Iron Mask and Collar for Punishing Slaves, Brazil, 1817-1818

Description

Aragos voyage took place between 1817 and 1820, during which time close to two months (early December to the end of January 1818) were spent in Brazil, particularly Rio de Janeiro. The engraving shown here, based on a sketch by Arago, is captioned Chatiment des Esclaves, Brasil (Punishment of Slaves). It shows an unidentified male and probably represents a composite of several enslaved Brazilians who Arago observed in the streets of Rio. This illustration is often confused and misidentified in secondary sources on slavery. Among other errors, such sources identify the subject as a woman, but Arago quite explicitly refers to the figure as a man. For a detailed discussion of this image and its historical context, see J. Handler and A. Steiner, Identifying Pictorial Images of Atlantic Slavery: Three Case Studies, Slavery and Abolition 27 (2006), 56-62. The transformation of this image in Brazil in modern times to represent a martyred female slave is discussed in J. Handler and K. Hayes, Escrava Anastacia: The Iconographic History of a Brazilian Popular Saint, African Diaspora: Journal of Transnational Africa in a Global World 2 (2009), 1-27.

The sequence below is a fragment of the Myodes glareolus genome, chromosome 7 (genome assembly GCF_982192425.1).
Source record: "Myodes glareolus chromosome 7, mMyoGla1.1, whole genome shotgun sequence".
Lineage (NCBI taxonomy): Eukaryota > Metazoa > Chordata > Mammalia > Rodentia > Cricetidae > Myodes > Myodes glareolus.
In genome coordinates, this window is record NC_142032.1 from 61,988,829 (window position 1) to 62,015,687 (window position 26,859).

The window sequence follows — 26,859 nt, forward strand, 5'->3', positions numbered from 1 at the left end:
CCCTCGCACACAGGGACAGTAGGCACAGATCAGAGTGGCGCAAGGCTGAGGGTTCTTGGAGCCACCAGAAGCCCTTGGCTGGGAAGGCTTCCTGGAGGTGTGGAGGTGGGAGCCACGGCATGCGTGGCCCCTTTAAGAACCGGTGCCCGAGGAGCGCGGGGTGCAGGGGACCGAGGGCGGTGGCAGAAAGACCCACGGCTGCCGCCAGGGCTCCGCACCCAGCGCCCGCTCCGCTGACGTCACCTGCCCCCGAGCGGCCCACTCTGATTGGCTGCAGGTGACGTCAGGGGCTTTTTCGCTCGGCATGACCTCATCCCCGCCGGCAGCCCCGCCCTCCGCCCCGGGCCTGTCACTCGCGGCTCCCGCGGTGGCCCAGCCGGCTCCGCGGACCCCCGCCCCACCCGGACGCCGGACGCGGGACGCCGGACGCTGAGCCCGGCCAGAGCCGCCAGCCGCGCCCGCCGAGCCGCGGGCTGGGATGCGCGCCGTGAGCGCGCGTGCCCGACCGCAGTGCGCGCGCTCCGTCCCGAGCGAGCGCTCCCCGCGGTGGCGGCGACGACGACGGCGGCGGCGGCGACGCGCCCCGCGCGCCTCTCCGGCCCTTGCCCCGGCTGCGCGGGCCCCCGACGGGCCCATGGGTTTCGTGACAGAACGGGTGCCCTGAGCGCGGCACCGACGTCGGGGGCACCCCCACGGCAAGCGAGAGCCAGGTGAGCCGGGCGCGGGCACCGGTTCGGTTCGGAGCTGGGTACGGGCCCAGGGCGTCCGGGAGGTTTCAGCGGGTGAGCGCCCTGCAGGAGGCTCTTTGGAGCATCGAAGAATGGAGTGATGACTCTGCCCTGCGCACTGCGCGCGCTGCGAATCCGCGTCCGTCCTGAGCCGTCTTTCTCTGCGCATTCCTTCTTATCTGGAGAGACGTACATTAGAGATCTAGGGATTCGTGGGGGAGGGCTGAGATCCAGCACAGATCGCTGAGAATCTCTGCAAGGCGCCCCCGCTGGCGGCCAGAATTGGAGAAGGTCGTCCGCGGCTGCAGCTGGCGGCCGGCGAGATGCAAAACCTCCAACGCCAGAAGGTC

Source

Jacques Arago, Souvenirs d'un aveugle. Voyage autour du monde par M. J. Arago . . . (Paris, 1839-40), vol. 1, facing p. 119

Date Created

1817-1818

Language

French

Rights

Image is in the public domain. Metadata is available under Creative Commons Attribution-NonCommercial 4.0 International.

Identifier

NW0191

Spatial Coverage

South America--Brazil

Citation

"Iron Mask and Collar for Punishing Slaves, Brazil, 1817-1818", Slavery Images: A Visual Record of the African Slave Trade and Slave Life in the Early African Diaspora, accessed February 21, 2020, http://www.slaveryimages.org/s/slaveryimages/item/1299
Aragos voyage took place between 1817 and 1820, during which time close to two months (early December to the end of January 1818) were spent in Brazil, particularly Rio de Janeiro. The engraving shown here, based on a sketch by Arago, is captioned Chatiment des Esclaves, Brasil (Punishment of Slaves). It shows an unidentified male and probably represents a composite of several enslaved Brazilians who Arago observed in the streets of Rio. This illustration is often confused and misidentified in secondary sources on slavery. Among other errors, such sources identify the subject as a woman, but Arago quite explicitly refers to the figure as a man. For a detailed discussion of this image and its historical context, see J. Handler and A. Steiner, Identifying Pictorial Images of Atlantic Slavery: Three Case Studies, Slavery and Abolition 27 (2006), 56-62. The transformation of this image in Brazil in modern times to represent a martyred female slave is discussed in J. Handler and K. Hayes, Escrava Anastacia: The Iconographic History of a Brazilian Popular Saint, African Diaspora: Journal of Transnational Africa in a Global World 2 (2009), 1-27.
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